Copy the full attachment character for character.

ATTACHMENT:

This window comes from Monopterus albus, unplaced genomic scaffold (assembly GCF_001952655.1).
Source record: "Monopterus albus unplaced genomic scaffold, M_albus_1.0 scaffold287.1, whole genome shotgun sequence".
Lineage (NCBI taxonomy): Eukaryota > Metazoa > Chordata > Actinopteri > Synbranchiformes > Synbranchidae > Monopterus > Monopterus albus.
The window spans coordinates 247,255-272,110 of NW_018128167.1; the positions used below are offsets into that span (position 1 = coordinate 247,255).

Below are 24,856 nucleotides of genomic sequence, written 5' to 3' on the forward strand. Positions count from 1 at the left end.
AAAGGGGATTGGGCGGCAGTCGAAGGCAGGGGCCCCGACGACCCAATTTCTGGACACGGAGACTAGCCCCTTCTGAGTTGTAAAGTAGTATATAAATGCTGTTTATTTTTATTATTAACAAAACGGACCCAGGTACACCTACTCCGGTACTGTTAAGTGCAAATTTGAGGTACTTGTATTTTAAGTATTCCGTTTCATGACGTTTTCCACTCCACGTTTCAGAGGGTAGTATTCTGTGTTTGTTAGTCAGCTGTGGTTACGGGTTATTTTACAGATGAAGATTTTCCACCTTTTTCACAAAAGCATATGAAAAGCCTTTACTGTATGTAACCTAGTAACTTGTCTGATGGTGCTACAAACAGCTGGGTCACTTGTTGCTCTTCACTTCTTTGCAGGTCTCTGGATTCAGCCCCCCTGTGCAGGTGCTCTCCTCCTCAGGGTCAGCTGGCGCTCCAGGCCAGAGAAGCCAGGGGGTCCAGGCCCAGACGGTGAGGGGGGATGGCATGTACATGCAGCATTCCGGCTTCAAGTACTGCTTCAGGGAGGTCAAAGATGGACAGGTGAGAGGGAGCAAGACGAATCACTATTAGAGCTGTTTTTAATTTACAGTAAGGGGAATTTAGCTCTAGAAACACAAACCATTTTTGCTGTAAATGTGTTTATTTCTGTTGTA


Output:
This window comes from Monopterus albus, unplaced genomic scaffold (assembly GCF_001952655.1).
Source record: "Monopterus albus unplaced genomic scaffold, M_albus_1.0 scaffold287.1, whole genome shotgun sequence".
Lineage (NCBI taxonomy): Eukaryota > Metazoa > Chordata > Actinopteri > Synbranchiformes > Synbranchidae > Monopterus > Monopterus albus.
The window spans coordinates 247,255-272,110 of NW_018128167.1; the positions used below are offsets into that span (position 1 = coordinate 247,255).

Below are 24,856 nucleotides of genomic sequence, written 5' to 3' on the forward strand. Positions count from 1 at the left end.
AAAGGGGATTGGGCGGCAGTCGAAGGCAGGGGCCCCGACGACCCAATTTCTGGACACGGAGACTAGCCCCTTCTGAGTTGTAAAGTAGTATATAAATGCTGTTTATTTTTATTATTAACAAAACGGACCCAGGTACACCTACTCCGGTACTGTTAAGTGCAAATTTGAGGTACTTGTATTTTAAGTATTCCGTTTCATGACGTTTTCCACTCCACGTTTCAGAGGGTAGTATTCTGTGTTTGTTAGTCAGCTGTGGTTACGGGTTATTTTACAGATGAAGATTTTCCACCTTTTTCACAAAAGCATATGAAAAGCCTTTACTGTATGTAACCTAGTAACTTGTCTGATGGTGCTACAAACAGCTGGGTCACTTGTTGCTCTTCACTTCTTTGCAGGTCTCTGGATTCAGCCCCCCTGTGCAGGTGCTCTCCTCCTCAGGGTCAGCTGGCGCTCCAGGCCAGAGAAGCCAGGGGGTCCAGGCCCAGACGGTGAGGGGGGATGGCATGTACATGCAGCATTCCGGCTTCAAGTACTGCTTCAGGGAGGTCAAAGATGGACAGGTGAGAGGGAGCAAGACGAATCACTATTAGAGCTGTTTTTAATTTACAGTAAGGGGAATTTAGCTCTAGAAACACAAACCATTTTTGCTGTAAATGTGTTTATTTCTGTTGTA